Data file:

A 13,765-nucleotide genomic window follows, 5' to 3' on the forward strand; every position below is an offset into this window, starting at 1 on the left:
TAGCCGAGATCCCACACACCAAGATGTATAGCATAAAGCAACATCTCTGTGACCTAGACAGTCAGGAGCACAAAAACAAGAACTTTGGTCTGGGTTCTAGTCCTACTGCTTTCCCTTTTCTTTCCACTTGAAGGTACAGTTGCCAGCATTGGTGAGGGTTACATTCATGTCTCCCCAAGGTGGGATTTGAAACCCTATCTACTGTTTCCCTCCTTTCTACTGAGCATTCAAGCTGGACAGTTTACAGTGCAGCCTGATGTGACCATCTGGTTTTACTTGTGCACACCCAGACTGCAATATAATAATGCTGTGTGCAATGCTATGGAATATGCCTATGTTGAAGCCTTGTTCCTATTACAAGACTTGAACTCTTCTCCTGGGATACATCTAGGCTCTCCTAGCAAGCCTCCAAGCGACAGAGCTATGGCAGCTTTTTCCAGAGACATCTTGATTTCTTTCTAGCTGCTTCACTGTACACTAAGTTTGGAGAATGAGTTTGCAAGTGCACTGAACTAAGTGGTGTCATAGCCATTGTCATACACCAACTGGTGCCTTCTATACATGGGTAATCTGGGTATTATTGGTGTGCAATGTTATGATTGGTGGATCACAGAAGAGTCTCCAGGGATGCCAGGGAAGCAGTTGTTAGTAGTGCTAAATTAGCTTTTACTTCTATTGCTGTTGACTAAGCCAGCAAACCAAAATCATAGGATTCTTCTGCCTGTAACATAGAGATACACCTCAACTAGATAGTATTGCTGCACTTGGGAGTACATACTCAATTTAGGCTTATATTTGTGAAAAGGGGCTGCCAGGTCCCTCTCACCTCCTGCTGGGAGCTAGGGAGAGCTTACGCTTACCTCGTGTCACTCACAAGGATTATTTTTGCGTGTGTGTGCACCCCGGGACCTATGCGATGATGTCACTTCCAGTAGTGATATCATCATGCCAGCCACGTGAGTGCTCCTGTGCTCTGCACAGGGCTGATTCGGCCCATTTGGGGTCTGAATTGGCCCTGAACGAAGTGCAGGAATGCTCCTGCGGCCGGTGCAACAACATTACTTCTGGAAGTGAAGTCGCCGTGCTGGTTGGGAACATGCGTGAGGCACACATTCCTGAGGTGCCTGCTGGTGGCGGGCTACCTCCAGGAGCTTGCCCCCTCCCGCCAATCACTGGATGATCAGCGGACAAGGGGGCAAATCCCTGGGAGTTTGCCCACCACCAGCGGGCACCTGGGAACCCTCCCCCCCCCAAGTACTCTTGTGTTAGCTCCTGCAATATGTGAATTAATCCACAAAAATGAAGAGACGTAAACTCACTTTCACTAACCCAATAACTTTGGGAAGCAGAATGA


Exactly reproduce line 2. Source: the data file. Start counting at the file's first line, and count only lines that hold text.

TAGCCGAGATCCCACACACCAAGATGTATAGCATAAAGCAACATCTCTGTGACCTAGACAGTCAGGAGCACAAAAACAAGAACTTTGGTCTGGGTTCTAGTCCTACTGCTTTCCCTTTTCTTTCCACTTGAAGGTACAGTTGCCAGCATTGGTGAGGGTTACATTCATGTCTCCCCAAGGTGGGATTTGAAACCCTATCTACTGTTTCCCTCCTTTCTACTGAGCATTCAAGCTGGACAGTTTACAGTGCAGCCTGATGTGACCATCTGGTTTTACTTGTGCACACCCAGACTGCAATATAATAATGCTGTGTGCAATGCTATGGAATATGCCTATGTTGAAGCCTTGTTCCTATTACAAGACTTGAACTCTTCTCCTGGGATACATCTAGGCTCTCCTAGCAAGCCTCCAAGCGACAGAGCTATGGCAGCTTTTTCCAGAGACATCTTGATTTCTTTCTAGCTGCTTCACTGTACACTAAGTTTGGAGAATGAGTTTGCAAGTGCACTGAACTAAGTGGTGTCATAGCCATTGTCATACACCAACTGGTGCCTTCTATACATGGGTAATCTGGGTATTATTGGTGTGCAATGTTATGATTGGTGGATCACAGAAGAGTCTCCAGGGATGCCAGGGAAGCAGTTGTTAGTAGTGCTAAATTAGCTTTTACTTCTATTGCTGTTGACTAAGCCAGCAAACCAAAATCATAGGATTCTTCTGCCTGTAACATAGAGATACACCTCAACTAGATAGTATTGCTGCACTTGGGAGTACATACTCAATTTAGGCTTATATTTGTGAAAAGGGGCTGCCAGGTCCCTCTCACCTCCTGCTGGGAGCTAGGGAGAGCTTACGCTTACCTCGTGTCACTCACAAGGATTATTTTTGCGTGTGTGTGCACCCCGGGACCTATGCGATGATGTCACTTCCAGTAGTGATATCATCATGCCAGCCACGTGAGTGCTCCTGTGCTCTGCACAGGGCTGATTCGGCCCATTTGGGGTCTGAATTGGCCCTGAACGAAGTGCAGGAATGCTCCTGCGGCCGGTGCAACAACATTACTTCTGGAAGTGAAGTCGCCGTGCTGGTTGGGAACATGCGTGAGGCACACATTCCTGAGGTGCCTGCTGGTGGCGGGCTACCTCCAGGAGCTTGCCCCCTCCCGCCAATCACTGGATGATCAGCGGACAAGGGGGCAAATCCCTGGGAGTTTGCCCACCACCAGCGGGCACCTGGGAACCCTCCCCCCCCCAAGTACTCTTGTGTTAGCTCCTGCAATATGTGAATTAATCCACAAAAATGAAGAGACGTAAACTCACTTTCACTAACCCAATAACTTTGGGAAGCAGAATGA